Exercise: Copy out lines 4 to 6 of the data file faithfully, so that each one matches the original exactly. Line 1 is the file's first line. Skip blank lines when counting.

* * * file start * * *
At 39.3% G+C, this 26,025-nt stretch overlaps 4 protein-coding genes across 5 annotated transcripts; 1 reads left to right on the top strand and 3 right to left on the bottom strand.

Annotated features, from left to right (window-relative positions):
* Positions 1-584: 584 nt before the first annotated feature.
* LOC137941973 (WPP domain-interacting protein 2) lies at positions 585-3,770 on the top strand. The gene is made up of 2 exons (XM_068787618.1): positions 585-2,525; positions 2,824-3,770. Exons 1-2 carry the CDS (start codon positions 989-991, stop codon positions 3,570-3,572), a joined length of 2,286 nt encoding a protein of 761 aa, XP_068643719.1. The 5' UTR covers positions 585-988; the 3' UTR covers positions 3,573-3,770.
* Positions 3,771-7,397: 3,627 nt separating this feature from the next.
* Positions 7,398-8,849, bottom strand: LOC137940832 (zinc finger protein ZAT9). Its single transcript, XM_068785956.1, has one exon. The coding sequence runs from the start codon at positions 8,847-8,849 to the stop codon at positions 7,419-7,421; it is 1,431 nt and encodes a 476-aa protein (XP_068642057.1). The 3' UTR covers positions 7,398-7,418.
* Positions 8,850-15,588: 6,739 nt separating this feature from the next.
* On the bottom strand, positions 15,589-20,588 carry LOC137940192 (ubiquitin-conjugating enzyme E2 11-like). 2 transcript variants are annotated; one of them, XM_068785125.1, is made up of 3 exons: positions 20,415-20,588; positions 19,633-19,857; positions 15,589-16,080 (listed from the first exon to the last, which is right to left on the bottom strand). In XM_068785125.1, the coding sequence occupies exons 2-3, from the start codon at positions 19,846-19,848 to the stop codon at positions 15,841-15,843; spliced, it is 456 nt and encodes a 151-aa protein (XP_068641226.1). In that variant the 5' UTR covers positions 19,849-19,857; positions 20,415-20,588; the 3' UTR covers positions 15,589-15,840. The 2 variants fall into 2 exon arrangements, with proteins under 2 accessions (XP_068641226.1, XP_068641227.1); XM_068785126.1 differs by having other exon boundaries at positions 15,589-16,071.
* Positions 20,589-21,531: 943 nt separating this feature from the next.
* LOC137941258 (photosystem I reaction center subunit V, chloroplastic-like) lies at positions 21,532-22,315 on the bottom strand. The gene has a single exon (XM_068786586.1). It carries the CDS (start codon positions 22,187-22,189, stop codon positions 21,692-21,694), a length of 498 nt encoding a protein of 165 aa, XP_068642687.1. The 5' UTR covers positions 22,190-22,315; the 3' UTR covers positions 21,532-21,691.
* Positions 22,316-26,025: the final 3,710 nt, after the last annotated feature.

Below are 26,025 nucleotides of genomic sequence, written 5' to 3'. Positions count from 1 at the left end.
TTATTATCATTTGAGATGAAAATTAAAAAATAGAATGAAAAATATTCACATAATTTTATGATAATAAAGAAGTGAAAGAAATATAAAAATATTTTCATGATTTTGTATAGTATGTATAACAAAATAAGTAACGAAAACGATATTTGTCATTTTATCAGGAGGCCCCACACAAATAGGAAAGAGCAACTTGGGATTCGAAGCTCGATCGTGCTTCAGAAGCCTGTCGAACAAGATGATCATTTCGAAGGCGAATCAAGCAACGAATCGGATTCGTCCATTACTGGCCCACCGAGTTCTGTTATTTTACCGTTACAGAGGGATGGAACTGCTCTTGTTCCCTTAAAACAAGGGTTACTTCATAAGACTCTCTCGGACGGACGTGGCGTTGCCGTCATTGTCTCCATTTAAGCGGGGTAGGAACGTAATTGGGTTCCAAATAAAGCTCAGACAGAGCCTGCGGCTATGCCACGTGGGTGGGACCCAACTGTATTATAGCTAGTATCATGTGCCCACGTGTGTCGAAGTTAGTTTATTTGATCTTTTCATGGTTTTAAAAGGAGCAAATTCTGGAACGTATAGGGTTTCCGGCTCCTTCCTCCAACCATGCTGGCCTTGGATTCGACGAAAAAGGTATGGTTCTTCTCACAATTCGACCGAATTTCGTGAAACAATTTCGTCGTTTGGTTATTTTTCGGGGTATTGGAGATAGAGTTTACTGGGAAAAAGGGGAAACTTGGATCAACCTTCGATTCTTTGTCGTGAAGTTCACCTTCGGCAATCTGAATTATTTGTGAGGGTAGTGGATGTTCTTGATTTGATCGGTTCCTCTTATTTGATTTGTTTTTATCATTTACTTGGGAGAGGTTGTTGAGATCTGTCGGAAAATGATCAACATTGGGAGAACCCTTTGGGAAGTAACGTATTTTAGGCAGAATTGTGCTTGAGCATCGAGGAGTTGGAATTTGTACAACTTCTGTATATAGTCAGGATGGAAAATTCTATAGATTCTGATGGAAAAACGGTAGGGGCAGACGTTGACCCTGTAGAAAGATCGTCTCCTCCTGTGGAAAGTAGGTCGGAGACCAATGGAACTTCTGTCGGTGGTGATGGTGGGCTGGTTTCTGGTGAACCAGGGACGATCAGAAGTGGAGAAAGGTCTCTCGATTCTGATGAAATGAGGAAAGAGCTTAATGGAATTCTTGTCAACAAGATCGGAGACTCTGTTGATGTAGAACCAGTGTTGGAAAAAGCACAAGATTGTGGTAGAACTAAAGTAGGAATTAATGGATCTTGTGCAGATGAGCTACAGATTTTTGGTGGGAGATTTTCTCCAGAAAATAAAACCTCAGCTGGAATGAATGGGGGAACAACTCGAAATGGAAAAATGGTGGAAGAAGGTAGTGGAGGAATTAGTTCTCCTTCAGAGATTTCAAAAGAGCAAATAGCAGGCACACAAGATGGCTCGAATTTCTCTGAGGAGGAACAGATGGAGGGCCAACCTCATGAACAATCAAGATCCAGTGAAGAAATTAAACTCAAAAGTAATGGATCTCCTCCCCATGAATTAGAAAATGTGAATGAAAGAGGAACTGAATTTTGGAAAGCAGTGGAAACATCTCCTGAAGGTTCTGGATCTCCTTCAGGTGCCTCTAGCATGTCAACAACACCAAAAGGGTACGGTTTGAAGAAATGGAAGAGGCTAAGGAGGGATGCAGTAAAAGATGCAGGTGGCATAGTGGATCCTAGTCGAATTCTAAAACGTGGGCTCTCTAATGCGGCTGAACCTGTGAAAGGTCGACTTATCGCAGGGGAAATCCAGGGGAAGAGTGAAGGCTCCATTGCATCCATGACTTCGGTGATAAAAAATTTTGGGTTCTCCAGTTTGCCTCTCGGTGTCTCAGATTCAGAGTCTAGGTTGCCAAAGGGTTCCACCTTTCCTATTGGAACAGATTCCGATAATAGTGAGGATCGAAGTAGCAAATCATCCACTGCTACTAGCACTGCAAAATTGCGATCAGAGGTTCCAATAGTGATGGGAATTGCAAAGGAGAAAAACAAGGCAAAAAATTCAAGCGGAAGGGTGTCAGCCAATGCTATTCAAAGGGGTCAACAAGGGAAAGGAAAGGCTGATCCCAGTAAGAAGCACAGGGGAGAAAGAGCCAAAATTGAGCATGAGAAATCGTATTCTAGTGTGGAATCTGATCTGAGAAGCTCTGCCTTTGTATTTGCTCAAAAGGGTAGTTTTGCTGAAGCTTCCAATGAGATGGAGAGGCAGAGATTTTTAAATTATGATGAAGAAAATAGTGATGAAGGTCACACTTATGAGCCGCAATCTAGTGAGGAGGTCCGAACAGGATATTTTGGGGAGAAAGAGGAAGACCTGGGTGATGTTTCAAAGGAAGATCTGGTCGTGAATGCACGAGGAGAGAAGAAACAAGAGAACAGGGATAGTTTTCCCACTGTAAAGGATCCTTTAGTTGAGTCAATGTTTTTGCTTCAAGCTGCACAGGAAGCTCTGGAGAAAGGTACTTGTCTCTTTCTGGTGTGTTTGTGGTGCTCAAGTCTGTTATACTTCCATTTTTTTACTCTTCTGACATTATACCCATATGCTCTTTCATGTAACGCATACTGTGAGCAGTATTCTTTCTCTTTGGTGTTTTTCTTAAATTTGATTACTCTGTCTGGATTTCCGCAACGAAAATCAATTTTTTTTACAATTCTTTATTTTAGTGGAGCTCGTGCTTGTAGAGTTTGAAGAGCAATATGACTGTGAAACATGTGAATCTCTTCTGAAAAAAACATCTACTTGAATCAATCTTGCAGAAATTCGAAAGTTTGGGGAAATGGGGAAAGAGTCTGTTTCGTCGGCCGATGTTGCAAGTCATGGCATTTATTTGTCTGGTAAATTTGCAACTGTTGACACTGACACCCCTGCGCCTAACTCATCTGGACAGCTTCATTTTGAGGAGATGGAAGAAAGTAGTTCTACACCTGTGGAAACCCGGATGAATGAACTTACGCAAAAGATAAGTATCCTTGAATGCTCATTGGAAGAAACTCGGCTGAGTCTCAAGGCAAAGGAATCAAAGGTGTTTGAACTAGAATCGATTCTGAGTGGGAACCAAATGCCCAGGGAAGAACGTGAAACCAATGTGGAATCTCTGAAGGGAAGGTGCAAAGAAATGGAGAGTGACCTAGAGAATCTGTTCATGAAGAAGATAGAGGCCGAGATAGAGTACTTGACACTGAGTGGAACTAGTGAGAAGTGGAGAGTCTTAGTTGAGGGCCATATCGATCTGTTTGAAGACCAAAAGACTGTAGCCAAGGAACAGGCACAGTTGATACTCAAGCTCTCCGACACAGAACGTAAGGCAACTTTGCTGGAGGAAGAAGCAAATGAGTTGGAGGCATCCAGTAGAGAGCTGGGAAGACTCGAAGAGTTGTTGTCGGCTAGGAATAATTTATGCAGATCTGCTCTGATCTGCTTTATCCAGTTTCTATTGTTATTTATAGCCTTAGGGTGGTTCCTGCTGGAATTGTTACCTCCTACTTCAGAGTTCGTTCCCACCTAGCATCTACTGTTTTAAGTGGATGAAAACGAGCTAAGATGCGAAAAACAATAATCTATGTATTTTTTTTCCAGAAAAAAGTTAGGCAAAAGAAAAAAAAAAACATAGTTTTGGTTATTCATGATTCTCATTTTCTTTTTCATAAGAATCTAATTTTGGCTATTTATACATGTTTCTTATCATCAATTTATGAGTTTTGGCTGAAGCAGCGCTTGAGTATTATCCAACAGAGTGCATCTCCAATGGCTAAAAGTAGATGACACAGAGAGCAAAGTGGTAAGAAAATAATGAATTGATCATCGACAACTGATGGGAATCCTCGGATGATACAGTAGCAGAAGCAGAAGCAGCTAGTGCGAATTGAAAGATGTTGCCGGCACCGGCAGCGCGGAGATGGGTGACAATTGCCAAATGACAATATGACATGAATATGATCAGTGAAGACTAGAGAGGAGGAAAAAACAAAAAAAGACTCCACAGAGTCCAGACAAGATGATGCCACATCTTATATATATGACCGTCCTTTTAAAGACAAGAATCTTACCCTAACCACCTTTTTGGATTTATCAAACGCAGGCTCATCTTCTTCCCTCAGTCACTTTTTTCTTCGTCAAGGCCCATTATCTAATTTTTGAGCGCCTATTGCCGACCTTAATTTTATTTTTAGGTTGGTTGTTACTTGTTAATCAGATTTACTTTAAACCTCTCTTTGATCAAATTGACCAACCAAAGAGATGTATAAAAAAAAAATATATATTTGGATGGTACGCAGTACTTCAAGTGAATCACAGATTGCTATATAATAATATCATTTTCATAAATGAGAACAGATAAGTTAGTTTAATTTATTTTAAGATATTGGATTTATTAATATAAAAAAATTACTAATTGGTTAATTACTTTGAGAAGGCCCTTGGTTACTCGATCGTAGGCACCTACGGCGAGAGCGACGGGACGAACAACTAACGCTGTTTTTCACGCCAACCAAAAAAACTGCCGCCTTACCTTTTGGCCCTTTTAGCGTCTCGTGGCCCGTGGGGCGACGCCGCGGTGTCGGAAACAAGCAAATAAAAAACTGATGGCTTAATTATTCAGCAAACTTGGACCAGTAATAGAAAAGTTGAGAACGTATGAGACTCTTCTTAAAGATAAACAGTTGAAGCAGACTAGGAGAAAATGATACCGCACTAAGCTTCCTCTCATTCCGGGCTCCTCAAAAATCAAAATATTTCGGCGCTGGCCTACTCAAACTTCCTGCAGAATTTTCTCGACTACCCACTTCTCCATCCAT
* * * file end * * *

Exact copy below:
* LOC137941973 (WPP domain-interacting protein 2) lies at positions 585-3,770 on the top strand. The gene is made up of 2 exons (XM_068787618.1): positions 585-2,525; positions 2,824-3,770. Exons 1-2 carry the CDS (start codon positions 989-991, stop codon positions 3,570-3,572), a joined length of 2,286 nt encoding a protein of 761 aa, XP_068643719.1. The 5' UTR covers positions 585-988; the 3' UTR covers positions 3,573-3,770.
* Positions 3,771-7,397: 3,627 nt separating this feature from the next.
* Positions 7,398-8,849, bottom strand: LOC137940832 (zinc finger protein ZAT9). Its single transcript, XM_068785956.1, has one exon. The coding sequence runs from the start codon at positions 8,847-8,849 to the stop codon at positions 7,419-7,421; it is 1,431 nt and encodes a 476-aa protein (XP_068642057.1). The 3' UTR covers positions 7,398-7,418.